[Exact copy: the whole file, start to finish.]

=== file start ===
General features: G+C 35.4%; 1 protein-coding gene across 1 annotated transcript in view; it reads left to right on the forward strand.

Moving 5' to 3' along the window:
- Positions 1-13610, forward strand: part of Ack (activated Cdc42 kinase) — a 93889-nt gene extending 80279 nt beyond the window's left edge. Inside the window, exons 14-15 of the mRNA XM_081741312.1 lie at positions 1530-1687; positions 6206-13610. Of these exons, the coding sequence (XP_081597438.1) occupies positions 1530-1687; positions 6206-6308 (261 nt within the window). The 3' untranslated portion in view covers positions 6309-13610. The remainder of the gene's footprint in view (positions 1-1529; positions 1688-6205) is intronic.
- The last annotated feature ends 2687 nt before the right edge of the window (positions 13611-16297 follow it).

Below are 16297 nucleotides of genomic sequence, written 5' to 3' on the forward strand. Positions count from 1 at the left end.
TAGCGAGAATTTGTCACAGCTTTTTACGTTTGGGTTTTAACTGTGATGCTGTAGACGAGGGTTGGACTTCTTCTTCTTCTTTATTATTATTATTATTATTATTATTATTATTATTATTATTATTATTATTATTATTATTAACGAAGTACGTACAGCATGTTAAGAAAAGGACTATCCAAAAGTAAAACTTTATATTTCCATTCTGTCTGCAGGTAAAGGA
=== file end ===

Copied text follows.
General features: G+C 35.4%; 1 protein-coding gene across 1 annotated transcript in view; it reads left to right on the forward strand.

Moving 5' to 3' along the window:
- Positions 1-13610, forward strand: part of Ack (activated Cdc42 kinase) — a 93889-nt gene extending 80279 nt beyond the window's left edge. Inside the window, exons 14-15 of the mRNA XM_081741312.1 lie at positions 1530-1687; positions 6206-13610. Of these exons, the coding sequence (XP_081597438.1) occupies positions 1530-1687; positions 6206-6308 (261 nt within the window). The 3' untranslated portion in view covers positions 6309-13610. The remainder of the gene's footprint in view (positions 1-1529; positions 1688-6205) is intronic.
- The last annotated feature ends 2687 nt before the right edge of the window (positions 13611-16297 follow it).

Below are 16297 nucleotides of genomic sequence, written 5' to 3' on the forward strand. Positions count from 1 at the left end.
TAGCGAGAATTTGTCACAGCTTTTTACGTTTGGGTTTTAACTGTGATGCTGTAGACGAGGGTTGGACTTCTTCTTCTTCTTTATTATTATTATTATTATTATTATTATTATTATTATTATTATTATTATTATTATTATTAACGAAGTACGTACAGCATGTTAAGAAAAGGACTATCCAAAAGTAAAACTTTATATTTCCATTCTGTCTGCAGGTAAAGGA